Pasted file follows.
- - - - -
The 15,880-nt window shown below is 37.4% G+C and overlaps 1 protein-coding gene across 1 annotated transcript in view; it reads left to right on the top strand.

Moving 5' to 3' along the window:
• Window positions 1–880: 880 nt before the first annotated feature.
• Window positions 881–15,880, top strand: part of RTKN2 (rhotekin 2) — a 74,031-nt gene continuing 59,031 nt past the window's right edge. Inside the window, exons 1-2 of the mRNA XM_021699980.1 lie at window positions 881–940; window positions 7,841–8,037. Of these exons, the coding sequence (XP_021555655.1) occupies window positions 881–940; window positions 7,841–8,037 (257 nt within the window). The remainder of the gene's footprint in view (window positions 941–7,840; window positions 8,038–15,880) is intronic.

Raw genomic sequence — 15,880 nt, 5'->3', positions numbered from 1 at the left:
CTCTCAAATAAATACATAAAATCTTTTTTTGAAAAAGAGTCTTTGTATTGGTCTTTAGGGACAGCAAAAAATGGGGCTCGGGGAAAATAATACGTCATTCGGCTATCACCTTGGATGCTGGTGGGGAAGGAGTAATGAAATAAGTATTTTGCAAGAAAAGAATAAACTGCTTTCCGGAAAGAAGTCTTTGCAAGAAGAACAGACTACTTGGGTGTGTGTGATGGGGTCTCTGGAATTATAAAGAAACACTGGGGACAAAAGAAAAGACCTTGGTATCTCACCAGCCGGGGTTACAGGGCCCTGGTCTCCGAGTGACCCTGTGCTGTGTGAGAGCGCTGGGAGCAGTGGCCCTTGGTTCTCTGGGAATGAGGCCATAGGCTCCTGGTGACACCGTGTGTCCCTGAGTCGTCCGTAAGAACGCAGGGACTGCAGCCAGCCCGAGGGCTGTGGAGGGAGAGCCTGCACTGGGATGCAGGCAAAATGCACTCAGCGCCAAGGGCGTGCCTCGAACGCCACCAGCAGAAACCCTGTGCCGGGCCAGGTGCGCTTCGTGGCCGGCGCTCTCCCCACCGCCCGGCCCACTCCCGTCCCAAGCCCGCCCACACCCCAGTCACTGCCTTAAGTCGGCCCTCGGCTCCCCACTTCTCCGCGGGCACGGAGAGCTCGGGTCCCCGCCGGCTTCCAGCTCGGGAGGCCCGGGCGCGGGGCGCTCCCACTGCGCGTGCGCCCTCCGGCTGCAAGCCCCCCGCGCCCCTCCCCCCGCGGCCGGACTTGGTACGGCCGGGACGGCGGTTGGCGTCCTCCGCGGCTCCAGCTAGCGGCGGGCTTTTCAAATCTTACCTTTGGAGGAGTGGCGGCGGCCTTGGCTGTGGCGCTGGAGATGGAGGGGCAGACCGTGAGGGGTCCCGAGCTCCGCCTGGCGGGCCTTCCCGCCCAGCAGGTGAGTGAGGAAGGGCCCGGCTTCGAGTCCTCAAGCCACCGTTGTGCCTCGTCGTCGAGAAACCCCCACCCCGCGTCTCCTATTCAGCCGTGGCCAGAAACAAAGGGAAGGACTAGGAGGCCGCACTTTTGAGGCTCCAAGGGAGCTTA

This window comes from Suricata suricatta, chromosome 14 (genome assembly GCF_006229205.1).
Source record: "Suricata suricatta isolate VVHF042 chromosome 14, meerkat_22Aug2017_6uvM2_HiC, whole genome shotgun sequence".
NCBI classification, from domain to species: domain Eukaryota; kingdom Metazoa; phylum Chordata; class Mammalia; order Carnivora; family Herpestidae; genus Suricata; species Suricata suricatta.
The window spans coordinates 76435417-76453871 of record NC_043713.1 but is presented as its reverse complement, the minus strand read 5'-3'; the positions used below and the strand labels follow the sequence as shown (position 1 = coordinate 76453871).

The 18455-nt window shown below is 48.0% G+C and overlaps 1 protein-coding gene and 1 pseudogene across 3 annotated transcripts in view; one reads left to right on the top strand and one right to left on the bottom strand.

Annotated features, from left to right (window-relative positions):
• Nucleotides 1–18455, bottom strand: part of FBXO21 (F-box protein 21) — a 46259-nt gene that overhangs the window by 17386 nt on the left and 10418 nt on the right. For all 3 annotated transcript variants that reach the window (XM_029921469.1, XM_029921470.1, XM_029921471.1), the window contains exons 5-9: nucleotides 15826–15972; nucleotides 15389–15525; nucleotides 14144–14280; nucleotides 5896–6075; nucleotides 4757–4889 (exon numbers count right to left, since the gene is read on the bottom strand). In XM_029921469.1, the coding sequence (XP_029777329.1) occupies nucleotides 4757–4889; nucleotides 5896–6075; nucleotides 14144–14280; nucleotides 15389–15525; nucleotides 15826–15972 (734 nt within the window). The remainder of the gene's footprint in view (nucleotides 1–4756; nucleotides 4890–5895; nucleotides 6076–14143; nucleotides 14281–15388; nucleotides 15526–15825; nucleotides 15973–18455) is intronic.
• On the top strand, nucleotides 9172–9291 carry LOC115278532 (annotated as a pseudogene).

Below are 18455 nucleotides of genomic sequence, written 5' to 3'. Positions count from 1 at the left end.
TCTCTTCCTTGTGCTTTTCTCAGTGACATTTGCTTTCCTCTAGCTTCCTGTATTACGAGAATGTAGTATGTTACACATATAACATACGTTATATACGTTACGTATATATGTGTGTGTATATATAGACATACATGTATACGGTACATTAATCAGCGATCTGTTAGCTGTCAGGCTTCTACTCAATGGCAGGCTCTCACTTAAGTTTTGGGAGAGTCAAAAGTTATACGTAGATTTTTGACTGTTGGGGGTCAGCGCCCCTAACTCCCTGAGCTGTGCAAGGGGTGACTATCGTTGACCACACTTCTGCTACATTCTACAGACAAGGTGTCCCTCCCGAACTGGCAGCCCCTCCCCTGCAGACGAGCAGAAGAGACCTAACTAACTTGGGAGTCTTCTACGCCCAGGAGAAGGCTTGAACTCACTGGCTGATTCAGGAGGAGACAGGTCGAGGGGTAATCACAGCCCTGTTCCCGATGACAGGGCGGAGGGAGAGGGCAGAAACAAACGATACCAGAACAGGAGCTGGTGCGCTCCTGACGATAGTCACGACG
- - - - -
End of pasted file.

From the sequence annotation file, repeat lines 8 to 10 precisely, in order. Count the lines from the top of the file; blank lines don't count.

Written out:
Source record: "Suricata suricatta isolate VVHF042 chromosome 14, meerkat_22Aug2017_6uvM2_HiC, whole genome shotgun sequence".
NCBI classification, from domain to species: domain Eukaryota; kingdom Metazoa; phylum Chordata; class Mammalia; order Carnivora; family Herpestidae; genus Suricata; species Suricata suricatta.
The window spans coordinates 76435417-76453871 of record NC_043713.1 but is presented as its reverse complement, the minus strand read 5'-3'; the positions used below and the strand labels follow the sequence as shown (position 1 = coordinate 76453871).